Penn Medicine will lead heart disease and cancer research in minority communities

Penn Medicine will lead heart disease and cancer research in minority communities


Scientists at the University of Pennsylvania will work nationwide to learn more about why cancer patients and survivors in black and Hispanic communities are more likely to develop heart disease, and how to address this discrepancy.

Penn Medicine announced on Monday that its Center of Excellence in Cardiac Oncology Translation has received US$2.9 million from the American Heart Association to fund the project, which will be conducted by 30 researchers across the country over the next four years.

Due to insufficient evidence in cardiac oncology, the team hopes to “define how the sociological structure of race and genomic ancestry is associated with cardiotoxicity in breast and prostate cancer and determine its cardiotoxicity,” said Dr. Kevin Volpp, director of the University of Pennsylvania Center. Health incentives and behavioral economics.

“Using a range of innovative methods, such as gamification and digital health, we hope to provide new ways to bridge the historically underserved black and Hispanic cancer survivor care gap,” Volpe added.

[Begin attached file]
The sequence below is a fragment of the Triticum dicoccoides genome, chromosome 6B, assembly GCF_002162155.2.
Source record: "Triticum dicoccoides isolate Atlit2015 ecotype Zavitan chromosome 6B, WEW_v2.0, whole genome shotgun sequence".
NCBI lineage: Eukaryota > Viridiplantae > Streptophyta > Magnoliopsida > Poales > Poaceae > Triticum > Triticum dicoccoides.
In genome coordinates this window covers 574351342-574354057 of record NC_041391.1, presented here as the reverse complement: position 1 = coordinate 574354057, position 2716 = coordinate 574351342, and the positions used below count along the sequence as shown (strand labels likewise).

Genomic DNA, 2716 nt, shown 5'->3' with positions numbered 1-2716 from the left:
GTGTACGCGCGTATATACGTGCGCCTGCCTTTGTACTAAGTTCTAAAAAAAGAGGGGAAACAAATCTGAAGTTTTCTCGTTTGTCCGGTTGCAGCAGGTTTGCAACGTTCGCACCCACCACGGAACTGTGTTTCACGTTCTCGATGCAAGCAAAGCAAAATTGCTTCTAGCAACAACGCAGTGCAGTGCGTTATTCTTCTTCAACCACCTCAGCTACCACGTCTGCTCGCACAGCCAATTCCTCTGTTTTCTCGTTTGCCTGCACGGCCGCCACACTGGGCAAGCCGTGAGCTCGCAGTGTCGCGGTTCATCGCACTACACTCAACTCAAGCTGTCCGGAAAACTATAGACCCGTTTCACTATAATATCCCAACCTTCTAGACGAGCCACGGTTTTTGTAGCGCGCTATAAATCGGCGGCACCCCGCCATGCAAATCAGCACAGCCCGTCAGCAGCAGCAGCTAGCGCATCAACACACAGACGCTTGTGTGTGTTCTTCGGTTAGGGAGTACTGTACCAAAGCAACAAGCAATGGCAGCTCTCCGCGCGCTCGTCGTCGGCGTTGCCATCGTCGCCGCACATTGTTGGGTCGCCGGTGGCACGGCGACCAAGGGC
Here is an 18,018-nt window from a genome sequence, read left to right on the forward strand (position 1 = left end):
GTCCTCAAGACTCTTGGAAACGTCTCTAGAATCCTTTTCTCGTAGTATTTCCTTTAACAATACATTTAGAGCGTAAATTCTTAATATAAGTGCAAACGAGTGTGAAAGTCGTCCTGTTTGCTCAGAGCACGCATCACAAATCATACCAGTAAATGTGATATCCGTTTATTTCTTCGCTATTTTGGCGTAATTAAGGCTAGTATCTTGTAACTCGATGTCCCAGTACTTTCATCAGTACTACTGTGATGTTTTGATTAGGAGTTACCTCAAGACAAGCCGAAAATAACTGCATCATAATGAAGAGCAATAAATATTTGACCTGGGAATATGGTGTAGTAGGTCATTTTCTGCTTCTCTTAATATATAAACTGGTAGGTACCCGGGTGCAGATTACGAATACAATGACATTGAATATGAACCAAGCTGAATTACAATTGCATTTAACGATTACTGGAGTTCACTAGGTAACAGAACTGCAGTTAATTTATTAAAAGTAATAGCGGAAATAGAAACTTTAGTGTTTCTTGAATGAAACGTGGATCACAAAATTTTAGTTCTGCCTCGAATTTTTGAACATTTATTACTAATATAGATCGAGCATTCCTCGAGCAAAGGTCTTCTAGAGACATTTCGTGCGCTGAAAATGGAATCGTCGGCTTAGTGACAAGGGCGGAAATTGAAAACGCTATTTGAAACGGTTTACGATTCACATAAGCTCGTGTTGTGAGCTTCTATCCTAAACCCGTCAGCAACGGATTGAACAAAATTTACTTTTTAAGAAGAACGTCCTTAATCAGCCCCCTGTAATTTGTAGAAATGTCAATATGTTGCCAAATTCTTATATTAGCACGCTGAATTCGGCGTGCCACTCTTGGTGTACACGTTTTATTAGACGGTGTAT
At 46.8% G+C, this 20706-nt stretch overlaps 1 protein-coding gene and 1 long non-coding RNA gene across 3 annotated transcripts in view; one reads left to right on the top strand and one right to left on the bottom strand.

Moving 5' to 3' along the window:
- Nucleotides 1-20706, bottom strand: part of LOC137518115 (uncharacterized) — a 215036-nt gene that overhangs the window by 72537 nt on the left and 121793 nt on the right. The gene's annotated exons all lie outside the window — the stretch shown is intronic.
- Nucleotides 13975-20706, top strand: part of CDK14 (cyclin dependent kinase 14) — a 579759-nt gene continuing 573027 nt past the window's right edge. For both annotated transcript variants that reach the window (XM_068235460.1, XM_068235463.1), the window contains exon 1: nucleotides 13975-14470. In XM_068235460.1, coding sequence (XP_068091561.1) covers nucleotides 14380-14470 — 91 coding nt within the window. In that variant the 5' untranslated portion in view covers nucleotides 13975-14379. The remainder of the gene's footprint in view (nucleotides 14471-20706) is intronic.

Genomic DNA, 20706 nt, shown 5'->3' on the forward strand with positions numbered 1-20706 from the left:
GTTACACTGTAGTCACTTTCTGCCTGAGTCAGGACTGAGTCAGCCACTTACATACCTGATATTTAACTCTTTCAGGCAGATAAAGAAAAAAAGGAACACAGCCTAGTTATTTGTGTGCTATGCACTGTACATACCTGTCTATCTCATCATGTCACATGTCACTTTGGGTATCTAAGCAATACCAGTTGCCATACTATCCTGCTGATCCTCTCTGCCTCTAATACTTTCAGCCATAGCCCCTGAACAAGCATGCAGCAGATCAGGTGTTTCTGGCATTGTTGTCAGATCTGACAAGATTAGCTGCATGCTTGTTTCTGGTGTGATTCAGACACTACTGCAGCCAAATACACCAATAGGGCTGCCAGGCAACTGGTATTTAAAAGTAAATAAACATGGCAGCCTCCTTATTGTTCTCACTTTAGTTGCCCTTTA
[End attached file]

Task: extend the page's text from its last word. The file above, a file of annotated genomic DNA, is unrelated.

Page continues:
According to statistics, of the approximately 17 million cancer survivors alive today, nearly half have been diagnosed with breast or prostate cancer. Pennsylvania Medicine.

In Philadelphia, A 2016 study by Drexel University It shows that black women and men have higher cancer death rates than the city’s white and Hispanic communities, especially in breast and prostate cancer. A possible contributory factor: According to the 2016 publication in The Journal of Clinical Oncology.

Prostate cancer is the most commonly diagnosed cancer among Hispanic/Latino men in the United States. Prostate Cancer FoundationThey account for more than one-fifth of all new cancer diagnoses, with nearly 14,000 new cases and 2,000 deaths each year.

“Hispanic/Latino men who are diagnosed with prostate cancer also seem to be more likely to be diagnosed at a younger age and have a higher-risk disease,” the foundation’s website says. “In addition, a study based on California cancer registry data showed that Hispanic/Latino men with high-risk local disease are less likely to receive guideline definitive treatment than non-Hispanic white men.”

As part of the research, the researchers are collaborating with Mehari School of Medicine in Nashville, Tennessee. The nation’s largest private historically black academic health science center Create summer courses for medical students of color. Through the training of diverse health professionals and training courses that emphasize empathy, cultural humility and competence, those involved in the project believe that it will make care more equitable in the long run.

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